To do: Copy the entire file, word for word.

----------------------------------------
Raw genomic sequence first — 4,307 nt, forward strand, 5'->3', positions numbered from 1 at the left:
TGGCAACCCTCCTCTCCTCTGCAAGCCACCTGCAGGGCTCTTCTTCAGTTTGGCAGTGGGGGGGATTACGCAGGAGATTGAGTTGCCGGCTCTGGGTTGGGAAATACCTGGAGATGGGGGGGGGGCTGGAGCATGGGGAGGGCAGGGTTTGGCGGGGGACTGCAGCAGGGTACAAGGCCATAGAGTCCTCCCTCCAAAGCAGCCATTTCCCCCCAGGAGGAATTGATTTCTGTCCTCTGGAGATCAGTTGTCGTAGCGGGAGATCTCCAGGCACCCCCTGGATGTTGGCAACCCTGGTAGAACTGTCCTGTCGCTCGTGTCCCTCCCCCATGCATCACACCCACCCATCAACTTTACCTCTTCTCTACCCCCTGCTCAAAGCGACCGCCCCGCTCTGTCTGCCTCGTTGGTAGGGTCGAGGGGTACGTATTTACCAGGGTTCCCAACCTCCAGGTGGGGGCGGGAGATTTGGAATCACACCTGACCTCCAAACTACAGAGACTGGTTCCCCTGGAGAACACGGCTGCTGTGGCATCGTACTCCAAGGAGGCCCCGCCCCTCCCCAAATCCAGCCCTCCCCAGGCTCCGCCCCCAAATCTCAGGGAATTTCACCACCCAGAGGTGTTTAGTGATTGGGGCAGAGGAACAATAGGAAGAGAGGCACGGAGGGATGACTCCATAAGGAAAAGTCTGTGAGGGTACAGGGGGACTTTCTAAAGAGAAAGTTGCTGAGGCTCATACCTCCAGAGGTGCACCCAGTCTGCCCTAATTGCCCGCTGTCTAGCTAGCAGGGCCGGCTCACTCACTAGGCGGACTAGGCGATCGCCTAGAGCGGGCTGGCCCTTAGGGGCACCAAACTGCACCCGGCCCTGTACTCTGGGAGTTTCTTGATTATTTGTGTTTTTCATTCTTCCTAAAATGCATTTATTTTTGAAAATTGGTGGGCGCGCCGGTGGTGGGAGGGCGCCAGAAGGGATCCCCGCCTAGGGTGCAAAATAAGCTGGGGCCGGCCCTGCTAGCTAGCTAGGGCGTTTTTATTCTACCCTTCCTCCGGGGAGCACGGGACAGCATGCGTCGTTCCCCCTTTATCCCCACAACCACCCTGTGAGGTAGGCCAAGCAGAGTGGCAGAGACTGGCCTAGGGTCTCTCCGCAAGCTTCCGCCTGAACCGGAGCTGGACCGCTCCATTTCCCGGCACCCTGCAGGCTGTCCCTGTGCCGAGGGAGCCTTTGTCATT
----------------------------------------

Raw genomic sequence first — 4,307 nt, forward strand, 5'->3', positions numbered from 1 at the left:
TGGCAACCCTCCTCTCCTCTGCAAGCCACCTGCAGGGCTCTTCTTCAGTTTGGCAGTGGGGGGGATTACGCAGGAGATTGAGTTGCCGGCTCTGGGTTGGGAAATACCTGGAGATGGGGGGGGGGCTGGAGCATGGGGAGGGCAGGGTTTGGCGGGGGACTGCAGCAGGGTACAAGGCCATAGAGTCCTCCCTCCAAAGCAGCCATTTCCCCCCAGGAGGAATTGATTTCTGTCCTCTGGAGATCAGTTGTCGTAGCGGGAGATCTCCAGGCACCCCCTGGATGTTGGCAACCCTGGTAGAACTGTCCTGTCGCTCGTGTCCCTCCCCCATGCATCACACCCACCCATCAACTTTACCTCTTCTCTACCCCCTGCTCAAAGCGACCGCCCCGCTCTGTCTGCCTCGTTGGTAGGGTCGAGGGGTACGTATTTACCAGGGTTCCCAACCTCCAGGTGGGGGCGGGAGATTTGGAATCACACCTGACCTCCAAACTACAGAGACTGGTTCCCCTGGAGAACACGGCTGCTGTGGCATCGTACTCCAAGGAGGCCCCGCCCCTCCCCAAATCCAGCCCTCCCCAGGCTCCGCCCCCAAATCTCAGGGAATTTCACCACCCAGAGGTGTTTAGTGATTGGGGCAGAGGAACAATAGGAAGAGAGGCACGGAGGGATGACTCCATAAGGAAAAGTCTGTGAGGGTACAGGGGGACTTTCTAAAGAGAAAGTTGCTGAGGCTCATACCTCCAGAGGTGCACCCAGTCTGCCCTAATTGCCCGCTGTCTAGCTAGCAGGGCCGGCTCACTCACTAGGCGGACTAGGCGATCGCCTAGAGCGGGCTGGCCCTTAGGGGCACCAAACTGCACCCGGCCCTGTACTCTGGGAGTTTCTTGATTATTTGTGTTTTTCATTCTTCCTAAAATGCATTTATTTTTGAAAATTGGTGGGCGCGCCGGTGGTGGGAGGGCGCCAGAAGGGATCCCCGCCTAGGGTGCAAAATAAGCTGGGGCCGGCCCTGCTAGCTAGCTAGGGCGTTTTTATTCTACCCTTCCTCCGGGGAGCACGGGACAGCATGCGTCGTTCCCCCTTTATCCCCACAACCACCCTGTGAGGTAGGCCAAGCAGAGTGGCAGAGACTGGCCTAGGGTCTCTCCGCAAGCTTCCGCCTGAACCGGAGCTGGACCGCTCCATTTCCCGGCACCCTGCAGGCTGTCCCTGTGCCGAGGGAGCCTTTGTCATT